Giving an idea of how powerful the explosives are, Fakhrul said the militants had kept a bucket containing explosives in front of a collapsible gate of the building. When the explosives went off, the entire building jolted and its collapsible gate was blown off to an adjacent building. There might be more explosives in the building.
Asked what types of weapons the militants had used, he said the terrorists fired small arms, charged grenades and exploded IEDs.
The whole building had been inspected “more or less”. “If necessary, we will inspect it again,” he said, adding that they think nobody alive was inside the building.
According to intelligence sources, four militants -- three men and a woman -- were inside the building. The commandos also found the same, Fakhrul pointed out.
“The four were well trained. It's a great success for us, for the army to have tracked down and killed them [the militants].”
The army official said the situation was always under their control. “None could sneak out of the place.”
“Commandos conducted the drive risking their lives. We are proud of them. You also can feel proud of them ...”
About the fire at the building, Fakhrul said it could have been caused by explosions of suicide vests, shooting, detonation of grenades or tear gas canisters.
Police on Sunday night filed a case with Moglabazar Police Station against some unknown persons over Saturday's twin blasts near the militant den.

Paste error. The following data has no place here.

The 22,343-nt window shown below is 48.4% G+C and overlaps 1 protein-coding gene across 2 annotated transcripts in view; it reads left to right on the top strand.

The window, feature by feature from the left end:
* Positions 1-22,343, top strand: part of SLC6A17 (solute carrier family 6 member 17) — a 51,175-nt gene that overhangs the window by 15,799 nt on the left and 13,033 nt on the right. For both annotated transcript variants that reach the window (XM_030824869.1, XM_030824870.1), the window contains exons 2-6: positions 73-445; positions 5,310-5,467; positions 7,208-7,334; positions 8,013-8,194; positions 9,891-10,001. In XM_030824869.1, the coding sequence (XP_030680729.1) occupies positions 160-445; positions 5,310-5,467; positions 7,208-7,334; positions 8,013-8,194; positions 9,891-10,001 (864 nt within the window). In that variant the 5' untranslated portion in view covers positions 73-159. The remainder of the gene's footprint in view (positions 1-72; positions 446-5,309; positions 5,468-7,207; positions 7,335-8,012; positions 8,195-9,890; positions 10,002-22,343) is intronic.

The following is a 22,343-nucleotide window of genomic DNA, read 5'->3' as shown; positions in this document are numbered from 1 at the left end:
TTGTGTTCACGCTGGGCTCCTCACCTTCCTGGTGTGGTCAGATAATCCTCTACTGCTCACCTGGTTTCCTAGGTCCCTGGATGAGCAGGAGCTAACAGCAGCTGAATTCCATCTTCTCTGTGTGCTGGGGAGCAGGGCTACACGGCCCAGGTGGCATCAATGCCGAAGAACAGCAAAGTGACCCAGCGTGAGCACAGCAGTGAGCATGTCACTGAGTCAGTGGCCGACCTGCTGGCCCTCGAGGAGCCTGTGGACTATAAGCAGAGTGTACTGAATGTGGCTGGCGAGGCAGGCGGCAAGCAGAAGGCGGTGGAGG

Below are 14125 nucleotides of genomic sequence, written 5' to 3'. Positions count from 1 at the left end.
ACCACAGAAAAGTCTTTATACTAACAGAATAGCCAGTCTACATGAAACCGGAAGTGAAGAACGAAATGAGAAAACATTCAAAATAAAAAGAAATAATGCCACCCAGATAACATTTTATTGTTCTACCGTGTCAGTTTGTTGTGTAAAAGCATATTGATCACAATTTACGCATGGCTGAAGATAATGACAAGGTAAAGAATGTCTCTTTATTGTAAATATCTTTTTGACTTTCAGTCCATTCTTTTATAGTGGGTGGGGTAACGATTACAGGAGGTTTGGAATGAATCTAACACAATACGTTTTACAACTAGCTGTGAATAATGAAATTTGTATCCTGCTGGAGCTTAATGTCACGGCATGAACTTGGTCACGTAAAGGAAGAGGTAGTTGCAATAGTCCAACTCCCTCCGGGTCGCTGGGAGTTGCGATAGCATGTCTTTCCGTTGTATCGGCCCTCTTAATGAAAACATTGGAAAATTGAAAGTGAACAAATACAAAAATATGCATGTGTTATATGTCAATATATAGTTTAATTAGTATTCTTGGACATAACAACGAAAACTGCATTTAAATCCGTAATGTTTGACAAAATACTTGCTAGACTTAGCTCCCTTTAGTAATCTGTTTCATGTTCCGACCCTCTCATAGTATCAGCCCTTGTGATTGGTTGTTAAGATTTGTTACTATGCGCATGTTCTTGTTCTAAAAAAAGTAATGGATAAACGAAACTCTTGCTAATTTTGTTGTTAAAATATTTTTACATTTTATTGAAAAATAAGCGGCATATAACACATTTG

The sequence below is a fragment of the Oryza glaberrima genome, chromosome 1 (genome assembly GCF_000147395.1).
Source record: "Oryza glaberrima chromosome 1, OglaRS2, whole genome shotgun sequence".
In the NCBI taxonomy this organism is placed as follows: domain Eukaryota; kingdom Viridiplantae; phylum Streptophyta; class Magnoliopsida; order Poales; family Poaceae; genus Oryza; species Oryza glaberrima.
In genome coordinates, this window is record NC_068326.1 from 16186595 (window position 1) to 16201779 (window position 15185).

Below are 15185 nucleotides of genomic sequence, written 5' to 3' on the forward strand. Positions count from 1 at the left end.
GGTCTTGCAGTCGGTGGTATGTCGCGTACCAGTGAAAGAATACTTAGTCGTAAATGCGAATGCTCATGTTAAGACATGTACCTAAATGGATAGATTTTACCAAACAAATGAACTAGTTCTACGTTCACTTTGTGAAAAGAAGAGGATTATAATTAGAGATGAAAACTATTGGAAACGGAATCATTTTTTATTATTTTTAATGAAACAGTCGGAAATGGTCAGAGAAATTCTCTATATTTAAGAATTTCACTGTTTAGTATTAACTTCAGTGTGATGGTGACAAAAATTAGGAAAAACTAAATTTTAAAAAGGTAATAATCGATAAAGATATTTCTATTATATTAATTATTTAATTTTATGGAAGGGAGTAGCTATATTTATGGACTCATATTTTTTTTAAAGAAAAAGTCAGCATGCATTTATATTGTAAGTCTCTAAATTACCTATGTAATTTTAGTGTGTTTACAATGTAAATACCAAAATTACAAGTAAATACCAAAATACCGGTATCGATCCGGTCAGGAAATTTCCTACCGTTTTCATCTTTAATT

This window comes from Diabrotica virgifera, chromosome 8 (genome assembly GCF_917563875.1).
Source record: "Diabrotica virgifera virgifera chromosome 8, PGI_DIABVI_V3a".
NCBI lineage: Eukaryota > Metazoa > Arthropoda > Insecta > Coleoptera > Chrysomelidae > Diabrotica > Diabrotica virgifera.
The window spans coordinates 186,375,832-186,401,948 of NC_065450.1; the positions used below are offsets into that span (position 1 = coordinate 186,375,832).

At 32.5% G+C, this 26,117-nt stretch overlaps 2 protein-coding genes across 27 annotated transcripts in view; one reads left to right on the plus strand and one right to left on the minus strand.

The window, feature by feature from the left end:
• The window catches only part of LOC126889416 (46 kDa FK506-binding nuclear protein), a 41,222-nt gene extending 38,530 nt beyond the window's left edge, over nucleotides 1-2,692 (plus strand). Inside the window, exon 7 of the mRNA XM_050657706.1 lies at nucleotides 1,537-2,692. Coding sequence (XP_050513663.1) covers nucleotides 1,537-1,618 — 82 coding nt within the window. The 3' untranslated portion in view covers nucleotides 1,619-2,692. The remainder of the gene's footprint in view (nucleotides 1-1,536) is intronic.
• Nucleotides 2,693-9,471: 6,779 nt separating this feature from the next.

In the case statement, Sub-inspector Shiplu Chowdhury, plaintiff of the case, said one or more militants or terrorists carried out two explosions in Shibbari area during the operation.
He also mentioned the names of the dead and some of the injured.
Yesterday, police handed over the bodies of Shahidul Islam and Khadem Shah -- two of the six killed in the blasts -- to their families around 2:00pm after collecting their fingerprints and samples of their clothes.
Though the bodies of the other four were given to their families on Sunday, police took a day to hand over the two bodies for gathering information on them.
Rokon Uddin, additional commissioner of Sylhet Metropolitan Police, said they are checking the backgrounds of the two and why they went to the spot on that day.
Shahidul's brother Saiful Islam told The Daily Star that his brother, proprietor of Prime Lightings, started a decoration and catering business in Sylhet in 2003, and that he had never been involved in any criminal activities.
Talking to reporters about Saturday's blasts, Rokon Uddin said the attackers didn't throw the bombs, rather they left abandoned a bag containing two bombs.
Police were yet to find out how the bombs went off, as it was dark at that time and a large number of curious onlookers had gathered there, he said.
Replying to a query, the police official said they seized five motorbikes from the spot and identified the owners of all but one.
“We asked the BRTA to give us information on the other motorbike. We will get it soon.”
In response to another question, he claimed the attackers reached the spot not by breaching police barricade, rather by mingling with onlookers.
Asked whether lax surveillance allowed the militants to transport and store explosives at the hideout, the police official said there was no loophole in police surveillance.
“All the roads of the city are not under the coverage of CCTV cameras… They [the militants] didn't carry the elements at a time. They might have brought those to the den at different times, he said.
Rokon Uddin said they were looking into whether there was any other militant hideout in the city.